Neal Sáles-Griffin launches interactive platforms for voters to compare candidates for mayor

Yixuan Xie
Medill Reports

With the largest field of candidates in Chicago history running for  mayor, mayoral candidate Neal Sáles-Griffin created an interactive city budget and searchable questions platforms to help voters make informed decisions on choosing from  the 14 candidates on the ballot for Tuesday’s election.

Sáles-Griffin, CEO of the nonprofit CodeNow in Chicago, defied the standard for traditional candidate forums and developed an online forum of candidate responses to questions about issues such as education, housing, police and taxes.

Sáles-Griffin was inspired to launch the new tools as he campaigned,  talking to more than 10,000 Chicago residents on the streets and hearing what mattered to them, he stated in a press release.“Chicago’s problems come back to corrupt leadership and corrupt finances,” Sáles-Griffin stated. “I want everyone to hold their elected officials accountable by following the money.”

The analysis on the budget platform, covers more than $22 billion of the city’s 2018 budget, with half controlled by the mayor and the other half controlled by departments. His campaign volunteers worked for months aggregating data from publicly available records, allowing taxpayers to see where every dollar goes. Users can specifically review revenue and expenditures of each municipal department to see if elected officials invest on issues that matter to them.

The budget tool created by Neal Sáles-Griffin allows voters to specify the revenue and allocation of each department by line item. (Screen shot from the Neal for Mayer website)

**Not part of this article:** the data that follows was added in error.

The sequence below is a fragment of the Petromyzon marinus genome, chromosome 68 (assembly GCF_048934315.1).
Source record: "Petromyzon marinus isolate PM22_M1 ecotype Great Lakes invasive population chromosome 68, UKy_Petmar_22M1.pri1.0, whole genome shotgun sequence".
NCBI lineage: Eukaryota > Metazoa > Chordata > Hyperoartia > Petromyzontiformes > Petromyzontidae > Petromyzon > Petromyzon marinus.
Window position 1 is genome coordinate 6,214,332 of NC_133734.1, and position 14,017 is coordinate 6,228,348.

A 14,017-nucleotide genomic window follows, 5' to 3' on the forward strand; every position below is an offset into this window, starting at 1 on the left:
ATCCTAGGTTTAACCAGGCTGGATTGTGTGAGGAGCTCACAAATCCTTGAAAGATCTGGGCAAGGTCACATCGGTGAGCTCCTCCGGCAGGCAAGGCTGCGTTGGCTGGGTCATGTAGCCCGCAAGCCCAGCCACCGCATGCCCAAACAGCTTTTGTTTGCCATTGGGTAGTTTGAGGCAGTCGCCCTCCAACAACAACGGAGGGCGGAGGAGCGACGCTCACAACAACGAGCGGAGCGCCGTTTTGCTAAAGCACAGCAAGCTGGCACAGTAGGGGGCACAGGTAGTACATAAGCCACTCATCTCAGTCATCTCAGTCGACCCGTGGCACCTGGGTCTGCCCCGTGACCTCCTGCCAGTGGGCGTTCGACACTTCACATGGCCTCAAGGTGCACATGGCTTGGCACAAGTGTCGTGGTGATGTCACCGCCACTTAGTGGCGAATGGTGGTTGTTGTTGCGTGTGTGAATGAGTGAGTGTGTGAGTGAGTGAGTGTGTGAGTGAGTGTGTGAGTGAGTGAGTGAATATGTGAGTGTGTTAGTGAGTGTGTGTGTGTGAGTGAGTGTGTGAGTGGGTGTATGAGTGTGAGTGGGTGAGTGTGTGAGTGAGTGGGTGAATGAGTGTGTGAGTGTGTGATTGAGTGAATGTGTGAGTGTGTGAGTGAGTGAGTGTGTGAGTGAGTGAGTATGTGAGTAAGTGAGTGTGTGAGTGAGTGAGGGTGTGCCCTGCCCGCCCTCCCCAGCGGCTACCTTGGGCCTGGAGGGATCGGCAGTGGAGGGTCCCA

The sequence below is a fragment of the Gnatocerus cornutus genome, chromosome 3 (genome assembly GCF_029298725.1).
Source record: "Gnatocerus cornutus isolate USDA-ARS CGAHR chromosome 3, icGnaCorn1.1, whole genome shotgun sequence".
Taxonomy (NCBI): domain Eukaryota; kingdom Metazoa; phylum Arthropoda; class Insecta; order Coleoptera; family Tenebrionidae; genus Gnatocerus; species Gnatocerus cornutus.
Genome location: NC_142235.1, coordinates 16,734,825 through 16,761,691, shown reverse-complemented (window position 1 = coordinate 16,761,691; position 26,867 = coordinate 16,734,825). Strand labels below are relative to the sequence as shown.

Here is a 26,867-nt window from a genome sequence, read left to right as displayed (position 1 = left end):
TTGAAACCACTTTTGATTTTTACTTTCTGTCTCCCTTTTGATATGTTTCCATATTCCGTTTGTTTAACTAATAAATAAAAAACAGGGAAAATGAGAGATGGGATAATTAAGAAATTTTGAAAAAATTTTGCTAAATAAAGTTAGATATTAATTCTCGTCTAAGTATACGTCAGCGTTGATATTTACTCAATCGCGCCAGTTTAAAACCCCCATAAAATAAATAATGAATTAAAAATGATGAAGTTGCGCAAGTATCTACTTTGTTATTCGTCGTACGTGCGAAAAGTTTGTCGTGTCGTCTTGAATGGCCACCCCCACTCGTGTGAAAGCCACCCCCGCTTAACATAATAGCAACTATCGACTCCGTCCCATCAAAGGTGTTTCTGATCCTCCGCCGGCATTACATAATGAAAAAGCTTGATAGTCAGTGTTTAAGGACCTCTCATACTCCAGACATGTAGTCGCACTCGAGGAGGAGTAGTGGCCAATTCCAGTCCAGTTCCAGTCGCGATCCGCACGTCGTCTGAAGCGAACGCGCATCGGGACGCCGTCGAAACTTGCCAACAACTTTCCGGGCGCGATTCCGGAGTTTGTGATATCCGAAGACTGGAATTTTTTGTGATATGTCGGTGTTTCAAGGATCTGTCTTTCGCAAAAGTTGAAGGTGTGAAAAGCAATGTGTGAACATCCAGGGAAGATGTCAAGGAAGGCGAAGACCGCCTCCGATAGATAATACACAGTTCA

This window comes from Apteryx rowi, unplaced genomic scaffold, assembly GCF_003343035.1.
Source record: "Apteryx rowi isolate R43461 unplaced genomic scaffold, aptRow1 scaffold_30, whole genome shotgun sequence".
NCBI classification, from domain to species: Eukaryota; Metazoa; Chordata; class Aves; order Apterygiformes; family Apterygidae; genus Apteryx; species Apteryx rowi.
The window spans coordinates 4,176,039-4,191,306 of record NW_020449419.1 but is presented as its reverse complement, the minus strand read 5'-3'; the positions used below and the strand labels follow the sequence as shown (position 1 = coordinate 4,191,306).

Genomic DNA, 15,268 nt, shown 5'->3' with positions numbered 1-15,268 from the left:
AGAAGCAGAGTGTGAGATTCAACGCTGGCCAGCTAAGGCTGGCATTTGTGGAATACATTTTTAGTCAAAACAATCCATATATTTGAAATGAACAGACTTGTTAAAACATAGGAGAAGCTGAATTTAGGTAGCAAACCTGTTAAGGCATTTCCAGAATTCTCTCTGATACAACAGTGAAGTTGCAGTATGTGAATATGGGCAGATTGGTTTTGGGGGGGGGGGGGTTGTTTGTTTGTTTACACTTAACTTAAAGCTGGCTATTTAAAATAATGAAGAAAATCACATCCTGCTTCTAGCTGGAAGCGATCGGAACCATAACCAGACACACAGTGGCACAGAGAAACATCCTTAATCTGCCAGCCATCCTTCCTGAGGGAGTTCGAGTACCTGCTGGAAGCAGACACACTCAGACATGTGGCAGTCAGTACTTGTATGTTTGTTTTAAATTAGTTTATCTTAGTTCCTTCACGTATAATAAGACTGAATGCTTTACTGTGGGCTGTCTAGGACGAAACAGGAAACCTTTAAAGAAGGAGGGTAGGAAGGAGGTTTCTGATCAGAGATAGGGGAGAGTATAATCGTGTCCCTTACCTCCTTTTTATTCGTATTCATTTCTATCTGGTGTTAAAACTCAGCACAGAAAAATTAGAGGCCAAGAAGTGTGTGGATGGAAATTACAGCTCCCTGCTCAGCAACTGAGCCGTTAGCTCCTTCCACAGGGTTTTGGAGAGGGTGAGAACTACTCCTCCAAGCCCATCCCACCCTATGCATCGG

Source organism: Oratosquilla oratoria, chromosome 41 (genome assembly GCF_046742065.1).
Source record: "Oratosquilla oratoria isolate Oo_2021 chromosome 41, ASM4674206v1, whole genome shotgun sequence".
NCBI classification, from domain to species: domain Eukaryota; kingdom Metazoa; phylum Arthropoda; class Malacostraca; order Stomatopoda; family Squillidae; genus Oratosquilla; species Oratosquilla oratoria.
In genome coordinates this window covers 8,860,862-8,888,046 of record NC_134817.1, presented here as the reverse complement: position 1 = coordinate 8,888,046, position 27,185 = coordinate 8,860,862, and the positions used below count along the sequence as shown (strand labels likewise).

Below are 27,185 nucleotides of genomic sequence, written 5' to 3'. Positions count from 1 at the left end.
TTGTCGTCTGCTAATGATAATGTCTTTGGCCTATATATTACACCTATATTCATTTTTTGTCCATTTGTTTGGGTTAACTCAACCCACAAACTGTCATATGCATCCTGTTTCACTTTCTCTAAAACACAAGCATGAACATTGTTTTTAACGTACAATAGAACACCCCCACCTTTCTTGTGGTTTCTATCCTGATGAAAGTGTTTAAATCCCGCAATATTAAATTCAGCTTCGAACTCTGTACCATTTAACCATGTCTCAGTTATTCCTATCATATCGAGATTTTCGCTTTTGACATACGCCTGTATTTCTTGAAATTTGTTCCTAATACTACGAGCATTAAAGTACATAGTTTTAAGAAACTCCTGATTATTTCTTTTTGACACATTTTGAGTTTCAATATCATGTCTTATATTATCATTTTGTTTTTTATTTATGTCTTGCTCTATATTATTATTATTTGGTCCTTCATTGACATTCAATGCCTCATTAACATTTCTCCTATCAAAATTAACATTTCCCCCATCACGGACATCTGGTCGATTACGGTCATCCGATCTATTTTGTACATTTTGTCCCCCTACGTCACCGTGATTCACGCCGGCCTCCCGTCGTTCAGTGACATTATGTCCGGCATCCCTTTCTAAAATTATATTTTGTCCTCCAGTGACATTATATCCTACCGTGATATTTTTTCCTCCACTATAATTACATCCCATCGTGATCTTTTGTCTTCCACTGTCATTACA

“When you go to the City of Chicago budget, it’s very hard to understand how exactly officials are spending and what they are spending on,” said Kristen Sanders, part of media relations team for Sáles-Griffin’s campaign. “The reporting is not transparent and these tools has laid a very serious ground work to make sure that people know how the money is spent.”

In addition to the budget tool, the question app is designed to help voters easily find out candidates’ positions on various issues by aggregating data from 247 questions created by news outlets. Users can search by issue and see where each of the candidates stand on the same question.

“Neal’s campaign has always been about getting people activated and getting people to vote, ensuring about the politics in the city,” Sanders said. “So he really put a lot of efforts, trying to make sure that every voters see all the candidates and how they respond to tons of questions versus one.”

Here is how the forum platform looks on the website.


Chicagoan Adele Botti, who voted Tuesday morning, said the platform contributes to voters’ knowledge about what candidates stand for.

“But I also want to know which candidates are telling the truth in their answers,” Botti said. “It will be helpful to know how the candidates voted on these very same issues in the past if they were aldermen or worked in the government.”

Due to the low turnout, about 34 percent, in the 2015 general municipal elections,  Sáles-Griffin stressed the need for transparency for voters.

“We need to elect leaders who are obsessed with Chicago’s problems, and who will take our city’s issues home at night,” Sáles-Griffin stated in the press release.

Photo at top: Mayoral candidate Neal Sáles-Griffin launched interactive platforms to help aid voters in comparing candidates’ positions on issues. (Courtesy of Neal Sáles-Griffin)